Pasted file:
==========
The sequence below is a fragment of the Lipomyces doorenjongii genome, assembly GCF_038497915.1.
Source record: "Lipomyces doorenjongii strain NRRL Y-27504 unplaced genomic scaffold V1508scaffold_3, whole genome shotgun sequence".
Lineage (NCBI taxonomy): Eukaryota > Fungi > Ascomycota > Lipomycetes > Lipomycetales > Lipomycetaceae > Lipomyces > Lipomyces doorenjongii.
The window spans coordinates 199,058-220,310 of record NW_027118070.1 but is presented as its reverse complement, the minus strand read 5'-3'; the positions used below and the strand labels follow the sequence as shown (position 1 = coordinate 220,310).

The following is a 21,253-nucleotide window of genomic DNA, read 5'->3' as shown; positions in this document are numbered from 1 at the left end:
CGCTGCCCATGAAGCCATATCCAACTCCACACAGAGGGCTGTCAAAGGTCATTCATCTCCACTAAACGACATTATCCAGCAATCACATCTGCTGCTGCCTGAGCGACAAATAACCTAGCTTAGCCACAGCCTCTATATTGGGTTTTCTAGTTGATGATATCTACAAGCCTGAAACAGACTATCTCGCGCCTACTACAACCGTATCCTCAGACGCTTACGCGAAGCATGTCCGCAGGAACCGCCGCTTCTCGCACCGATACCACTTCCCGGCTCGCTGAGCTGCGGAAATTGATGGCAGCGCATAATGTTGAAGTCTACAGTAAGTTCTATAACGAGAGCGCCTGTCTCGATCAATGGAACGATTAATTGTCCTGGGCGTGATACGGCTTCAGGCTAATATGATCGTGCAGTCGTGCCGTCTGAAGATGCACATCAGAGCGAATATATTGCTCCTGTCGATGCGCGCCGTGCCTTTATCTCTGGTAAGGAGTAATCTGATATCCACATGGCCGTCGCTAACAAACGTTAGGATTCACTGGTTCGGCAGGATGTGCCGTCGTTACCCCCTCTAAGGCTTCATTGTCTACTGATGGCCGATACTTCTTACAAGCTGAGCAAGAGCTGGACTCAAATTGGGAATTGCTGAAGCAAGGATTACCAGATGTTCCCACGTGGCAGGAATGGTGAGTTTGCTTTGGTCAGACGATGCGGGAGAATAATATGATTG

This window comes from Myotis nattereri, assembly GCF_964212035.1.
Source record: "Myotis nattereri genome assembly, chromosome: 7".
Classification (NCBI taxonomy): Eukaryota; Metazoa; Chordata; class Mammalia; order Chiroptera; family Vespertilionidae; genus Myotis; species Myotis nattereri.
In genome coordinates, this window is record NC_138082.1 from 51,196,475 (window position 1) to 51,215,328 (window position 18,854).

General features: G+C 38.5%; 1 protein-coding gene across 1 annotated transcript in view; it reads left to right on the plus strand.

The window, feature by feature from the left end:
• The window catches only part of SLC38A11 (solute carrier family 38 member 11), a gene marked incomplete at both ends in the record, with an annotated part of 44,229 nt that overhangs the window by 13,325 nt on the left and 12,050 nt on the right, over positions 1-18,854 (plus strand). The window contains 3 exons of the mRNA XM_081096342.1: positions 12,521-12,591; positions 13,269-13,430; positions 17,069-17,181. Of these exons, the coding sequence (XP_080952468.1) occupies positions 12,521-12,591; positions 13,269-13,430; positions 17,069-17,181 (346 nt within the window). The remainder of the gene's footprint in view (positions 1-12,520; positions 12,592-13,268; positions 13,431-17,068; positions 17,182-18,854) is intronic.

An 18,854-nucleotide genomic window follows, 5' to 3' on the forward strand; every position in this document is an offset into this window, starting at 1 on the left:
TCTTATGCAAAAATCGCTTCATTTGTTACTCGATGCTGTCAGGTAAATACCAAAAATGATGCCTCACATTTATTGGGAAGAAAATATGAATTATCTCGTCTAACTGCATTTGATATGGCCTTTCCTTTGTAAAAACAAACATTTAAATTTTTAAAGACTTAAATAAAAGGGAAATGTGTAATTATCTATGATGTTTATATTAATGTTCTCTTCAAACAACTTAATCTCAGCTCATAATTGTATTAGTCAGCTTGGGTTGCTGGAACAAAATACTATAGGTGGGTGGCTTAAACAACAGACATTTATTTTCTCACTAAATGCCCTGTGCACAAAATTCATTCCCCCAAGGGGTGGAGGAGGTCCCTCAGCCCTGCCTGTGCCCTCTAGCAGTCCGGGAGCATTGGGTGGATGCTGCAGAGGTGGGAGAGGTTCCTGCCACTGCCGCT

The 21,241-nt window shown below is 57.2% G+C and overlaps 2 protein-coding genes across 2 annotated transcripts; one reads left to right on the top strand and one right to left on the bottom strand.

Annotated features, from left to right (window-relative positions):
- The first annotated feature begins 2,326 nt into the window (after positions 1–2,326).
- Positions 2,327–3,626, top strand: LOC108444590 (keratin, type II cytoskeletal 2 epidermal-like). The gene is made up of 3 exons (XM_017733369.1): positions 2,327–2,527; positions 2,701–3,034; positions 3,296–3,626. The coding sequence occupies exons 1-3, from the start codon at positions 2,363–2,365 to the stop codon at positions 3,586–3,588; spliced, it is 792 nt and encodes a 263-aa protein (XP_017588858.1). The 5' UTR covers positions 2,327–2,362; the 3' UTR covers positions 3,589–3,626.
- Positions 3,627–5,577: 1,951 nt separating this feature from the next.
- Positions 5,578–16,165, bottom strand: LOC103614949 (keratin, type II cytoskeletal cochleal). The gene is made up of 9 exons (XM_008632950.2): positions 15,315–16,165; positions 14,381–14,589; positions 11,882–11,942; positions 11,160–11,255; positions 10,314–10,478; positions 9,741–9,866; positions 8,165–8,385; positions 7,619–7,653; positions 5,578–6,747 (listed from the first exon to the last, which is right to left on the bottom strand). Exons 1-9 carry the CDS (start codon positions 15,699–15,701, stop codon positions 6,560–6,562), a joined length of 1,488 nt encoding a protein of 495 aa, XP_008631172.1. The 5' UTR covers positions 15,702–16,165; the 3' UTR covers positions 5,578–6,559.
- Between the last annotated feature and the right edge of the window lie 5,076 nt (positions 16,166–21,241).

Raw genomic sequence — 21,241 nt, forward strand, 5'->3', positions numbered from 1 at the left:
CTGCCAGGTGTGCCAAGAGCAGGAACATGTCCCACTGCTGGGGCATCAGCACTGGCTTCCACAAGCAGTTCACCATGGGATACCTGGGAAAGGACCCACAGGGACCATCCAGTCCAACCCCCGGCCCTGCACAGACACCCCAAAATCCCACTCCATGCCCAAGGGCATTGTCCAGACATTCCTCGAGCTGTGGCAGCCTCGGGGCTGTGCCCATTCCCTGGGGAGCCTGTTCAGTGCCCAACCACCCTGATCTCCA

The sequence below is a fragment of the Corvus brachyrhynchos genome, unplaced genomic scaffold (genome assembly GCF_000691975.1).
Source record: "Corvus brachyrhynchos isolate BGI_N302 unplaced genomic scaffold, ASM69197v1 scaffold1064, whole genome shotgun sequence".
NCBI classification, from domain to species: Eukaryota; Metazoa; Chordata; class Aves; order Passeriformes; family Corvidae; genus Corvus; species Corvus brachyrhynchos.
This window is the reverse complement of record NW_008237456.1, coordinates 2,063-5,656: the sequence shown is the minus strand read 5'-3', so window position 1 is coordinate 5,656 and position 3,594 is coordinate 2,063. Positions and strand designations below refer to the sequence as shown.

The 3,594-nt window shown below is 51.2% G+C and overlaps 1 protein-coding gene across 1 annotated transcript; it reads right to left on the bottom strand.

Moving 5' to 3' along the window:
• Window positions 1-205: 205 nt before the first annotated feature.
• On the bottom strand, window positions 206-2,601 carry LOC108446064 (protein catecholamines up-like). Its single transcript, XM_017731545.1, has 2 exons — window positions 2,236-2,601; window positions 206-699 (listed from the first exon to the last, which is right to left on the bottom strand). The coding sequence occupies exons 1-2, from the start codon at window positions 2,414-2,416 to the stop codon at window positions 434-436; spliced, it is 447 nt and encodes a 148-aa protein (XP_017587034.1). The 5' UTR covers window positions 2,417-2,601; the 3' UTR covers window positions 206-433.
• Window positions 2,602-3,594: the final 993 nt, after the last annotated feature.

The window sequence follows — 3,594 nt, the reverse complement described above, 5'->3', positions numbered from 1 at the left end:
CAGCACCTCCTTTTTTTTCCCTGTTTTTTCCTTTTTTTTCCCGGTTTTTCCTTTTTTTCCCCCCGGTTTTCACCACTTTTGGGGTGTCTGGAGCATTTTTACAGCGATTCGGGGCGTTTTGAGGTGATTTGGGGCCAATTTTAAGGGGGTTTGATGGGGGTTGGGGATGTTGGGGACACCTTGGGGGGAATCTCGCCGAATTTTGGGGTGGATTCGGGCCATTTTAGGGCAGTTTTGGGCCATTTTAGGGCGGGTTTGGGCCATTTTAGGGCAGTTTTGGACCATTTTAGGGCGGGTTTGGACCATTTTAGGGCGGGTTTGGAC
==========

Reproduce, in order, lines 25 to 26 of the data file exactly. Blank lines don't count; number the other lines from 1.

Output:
The sequence below is a fragment of the Corvus brachyrhynchos genome, unplaced genomic scaffold (genome assembly GCF_000691975.1).
Source record: "Corvus brachyrhynchos isolate BGI_N302 unplaced genomic scaffold, ASM69197v1 scaffold1064, whole genome shotgun sequence".